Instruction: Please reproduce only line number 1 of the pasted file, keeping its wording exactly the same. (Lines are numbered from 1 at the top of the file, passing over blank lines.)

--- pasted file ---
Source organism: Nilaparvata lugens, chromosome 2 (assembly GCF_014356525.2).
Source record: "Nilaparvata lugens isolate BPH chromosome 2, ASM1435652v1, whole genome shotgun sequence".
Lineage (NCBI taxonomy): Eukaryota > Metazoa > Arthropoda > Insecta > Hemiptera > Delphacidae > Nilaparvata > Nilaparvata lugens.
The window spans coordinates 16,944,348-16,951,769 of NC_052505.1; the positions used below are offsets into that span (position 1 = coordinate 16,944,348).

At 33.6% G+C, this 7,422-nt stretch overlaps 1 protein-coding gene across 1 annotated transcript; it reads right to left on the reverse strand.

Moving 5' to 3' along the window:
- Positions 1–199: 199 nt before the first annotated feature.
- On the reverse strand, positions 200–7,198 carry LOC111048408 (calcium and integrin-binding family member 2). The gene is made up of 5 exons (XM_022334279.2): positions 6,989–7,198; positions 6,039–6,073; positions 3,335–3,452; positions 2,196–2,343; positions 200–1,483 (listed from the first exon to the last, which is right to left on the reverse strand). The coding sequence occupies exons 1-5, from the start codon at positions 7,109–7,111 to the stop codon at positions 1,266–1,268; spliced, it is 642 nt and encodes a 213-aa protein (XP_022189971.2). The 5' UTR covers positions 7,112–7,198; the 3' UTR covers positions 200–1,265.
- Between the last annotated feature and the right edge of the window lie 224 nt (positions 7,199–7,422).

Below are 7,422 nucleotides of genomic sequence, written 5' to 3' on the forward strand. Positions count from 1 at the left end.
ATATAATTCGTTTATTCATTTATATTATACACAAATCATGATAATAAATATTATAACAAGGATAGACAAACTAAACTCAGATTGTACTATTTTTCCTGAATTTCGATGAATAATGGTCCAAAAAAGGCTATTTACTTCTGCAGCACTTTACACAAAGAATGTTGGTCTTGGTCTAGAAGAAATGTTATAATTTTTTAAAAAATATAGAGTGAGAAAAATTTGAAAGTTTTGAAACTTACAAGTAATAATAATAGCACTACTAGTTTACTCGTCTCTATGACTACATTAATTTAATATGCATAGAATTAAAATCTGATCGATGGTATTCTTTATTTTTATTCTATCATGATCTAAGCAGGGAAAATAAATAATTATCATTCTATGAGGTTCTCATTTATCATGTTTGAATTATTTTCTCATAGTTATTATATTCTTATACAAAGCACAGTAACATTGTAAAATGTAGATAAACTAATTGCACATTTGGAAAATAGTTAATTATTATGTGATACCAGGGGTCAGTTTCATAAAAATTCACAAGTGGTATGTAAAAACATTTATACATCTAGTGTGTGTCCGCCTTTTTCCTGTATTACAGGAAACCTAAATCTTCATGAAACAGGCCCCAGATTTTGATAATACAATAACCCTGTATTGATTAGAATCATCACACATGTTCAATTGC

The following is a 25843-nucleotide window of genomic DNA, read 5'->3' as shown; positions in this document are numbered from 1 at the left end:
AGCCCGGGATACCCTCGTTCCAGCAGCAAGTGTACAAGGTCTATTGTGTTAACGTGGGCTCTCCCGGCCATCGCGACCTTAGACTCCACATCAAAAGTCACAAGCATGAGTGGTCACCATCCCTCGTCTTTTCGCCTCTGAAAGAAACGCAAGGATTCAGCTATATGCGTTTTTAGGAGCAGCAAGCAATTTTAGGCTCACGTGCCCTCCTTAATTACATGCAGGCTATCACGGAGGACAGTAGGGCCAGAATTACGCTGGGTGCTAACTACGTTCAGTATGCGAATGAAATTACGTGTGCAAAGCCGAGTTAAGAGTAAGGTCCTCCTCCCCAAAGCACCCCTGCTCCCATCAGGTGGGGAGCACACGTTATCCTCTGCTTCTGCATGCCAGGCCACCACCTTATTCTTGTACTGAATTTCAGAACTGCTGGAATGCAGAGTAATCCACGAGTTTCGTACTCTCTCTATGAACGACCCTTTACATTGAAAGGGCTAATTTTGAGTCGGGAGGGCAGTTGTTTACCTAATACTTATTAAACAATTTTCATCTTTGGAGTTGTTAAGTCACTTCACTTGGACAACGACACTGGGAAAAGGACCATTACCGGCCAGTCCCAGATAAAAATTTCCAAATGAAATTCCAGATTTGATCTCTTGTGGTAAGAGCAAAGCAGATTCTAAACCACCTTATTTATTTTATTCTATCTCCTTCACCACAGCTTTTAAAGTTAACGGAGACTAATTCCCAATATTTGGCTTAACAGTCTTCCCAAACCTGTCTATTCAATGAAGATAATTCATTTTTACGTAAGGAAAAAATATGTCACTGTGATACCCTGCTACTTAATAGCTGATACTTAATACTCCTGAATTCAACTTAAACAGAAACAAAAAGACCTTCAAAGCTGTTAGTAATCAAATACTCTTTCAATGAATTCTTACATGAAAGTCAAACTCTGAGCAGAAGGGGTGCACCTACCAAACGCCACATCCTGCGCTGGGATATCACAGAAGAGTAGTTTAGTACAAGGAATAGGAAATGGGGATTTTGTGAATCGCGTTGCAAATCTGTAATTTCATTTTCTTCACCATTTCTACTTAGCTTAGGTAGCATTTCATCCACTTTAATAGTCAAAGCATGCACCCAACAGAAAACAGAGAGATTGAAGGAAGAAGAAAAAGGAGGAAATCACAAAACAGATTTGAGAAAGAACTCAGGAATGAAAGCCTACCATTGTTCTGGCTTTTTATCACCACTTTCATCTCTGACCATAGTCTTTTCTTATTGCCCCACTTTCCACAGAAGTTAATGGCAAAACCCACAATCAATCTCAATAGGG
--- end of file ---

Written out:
Source organism: Nilaparvata lugens, chromosome 2 (assembly GCF_014356525.2).